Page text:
Last week, millions of ambulatory flesh sacks used up precious hours of their finite lives standing on lines to pickup the newest iPhone the instant it was available. At least some of those people were elderly Asians who promptly sold the phones to sketchy buyers, which were likely shipped to China because of their huge resale value. One woman claims she was falsely arrested by police for doing just this.

"It’s frightening to think the NYPD is using its resources to have police officers sit outside the Apple store to try to trap people into selling them iPhones," lawyer Robert Brown told the Daily News about his client, Hui Lin.

Lin, 51, is a Chinese immigrant who makes $8-an-hour as a seamstress in the Garment District. She and her husband camped out in front of the midtown Apple store for days to buy a dozen new iPhone 6's for her sons, nieces and nephews. "They’re desperate for the iPhones — the new models," she told the News through a translator. "An iPhone costs three weeks of wages!"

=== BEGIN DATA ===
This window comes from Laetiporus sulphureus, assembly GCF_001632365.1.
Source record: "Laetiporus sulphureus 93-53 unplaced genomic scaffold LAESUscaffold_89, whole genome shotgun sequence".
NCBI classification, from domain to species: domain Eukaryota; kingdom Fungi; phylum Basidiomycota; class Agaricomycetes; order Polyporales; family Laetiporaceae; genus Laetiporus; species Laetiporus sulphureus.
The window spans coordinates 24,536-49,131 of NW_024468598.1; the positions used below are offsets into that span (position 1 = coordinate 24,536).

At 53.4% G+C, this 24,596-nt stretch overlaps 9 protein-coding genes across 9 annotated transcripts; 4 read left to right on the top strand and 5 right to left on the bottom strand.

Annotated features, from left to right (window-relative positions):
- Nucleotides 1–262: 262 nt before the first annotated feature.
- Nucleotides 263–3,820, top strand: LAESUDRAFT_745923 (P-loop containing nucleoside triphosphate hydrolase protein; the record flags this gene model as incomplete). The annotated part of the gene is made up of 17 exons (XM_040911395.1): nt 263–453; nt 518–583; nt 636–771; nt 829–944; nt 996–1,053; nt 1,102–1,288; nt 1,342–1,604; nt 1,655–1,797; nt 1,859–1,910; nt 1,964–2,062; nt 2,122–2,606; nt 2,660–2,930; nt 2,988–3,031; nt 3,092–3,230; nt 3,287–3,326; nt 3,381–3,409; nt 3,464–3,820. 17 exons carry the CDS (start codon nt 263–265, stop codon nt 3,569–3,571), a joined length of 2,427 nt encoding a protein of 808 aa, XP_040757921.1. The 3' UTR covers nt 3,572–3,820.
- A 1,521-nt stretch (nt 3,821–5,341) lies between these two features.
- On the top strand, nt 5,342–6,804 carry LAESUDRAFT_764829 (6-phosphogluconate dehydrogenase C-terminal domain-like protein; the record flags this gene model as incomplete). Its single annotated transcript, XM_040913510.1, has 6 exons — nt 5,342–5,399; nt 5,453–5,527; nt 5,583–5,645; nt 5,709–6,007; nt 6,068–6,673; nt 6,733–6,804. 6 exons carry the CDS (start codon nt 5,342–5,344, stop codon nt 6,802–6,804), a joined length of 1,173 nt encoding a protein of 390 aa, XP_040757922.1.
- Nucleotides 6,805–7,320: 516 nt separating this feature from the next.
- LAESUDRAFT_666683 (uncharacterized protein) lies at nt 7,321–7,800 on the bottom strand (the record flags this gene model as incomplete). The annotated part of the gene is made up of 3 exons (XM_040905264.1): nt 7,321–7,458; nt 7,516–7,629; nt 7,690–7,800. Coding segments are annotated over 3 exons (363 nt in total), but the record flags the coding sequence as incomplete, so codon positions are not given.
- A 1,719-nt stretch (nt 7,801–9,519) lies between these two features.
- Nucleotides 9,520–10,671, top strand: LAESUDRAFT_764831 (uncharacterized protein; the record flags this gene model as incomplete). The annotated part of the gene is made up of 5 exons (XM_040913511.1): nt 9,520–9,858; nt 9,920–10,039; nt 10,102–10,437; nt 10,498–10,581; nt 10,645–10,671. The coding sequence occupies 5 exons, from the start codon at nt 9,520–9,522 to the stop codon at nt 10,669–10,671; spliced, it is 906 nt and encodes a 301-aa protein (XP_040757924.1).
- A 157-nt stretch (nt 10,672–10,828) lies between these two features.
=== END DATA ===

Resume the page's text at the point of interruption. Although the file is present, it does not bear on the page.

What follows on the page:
An undercover cop approached her after she left the store and asked how much she was selling them for; although she claims she told him she wasn't selling it ("I said, no, I don’t want to sell it"), she was still arrested. She says she was held for seven hours, deprived of her asthma medication and water, and wasn't offered a translator. The phones were confiscated as evidence, and she was given a desk appearance ticket for allegedly operating as an unlicensed vendor.

Police claim they observed Lin trying to sell the phones to two men for $850 each before she was approached by the undercover office.

Below, you can watch Casey Neistat's video about the iPhone lines and people reselling.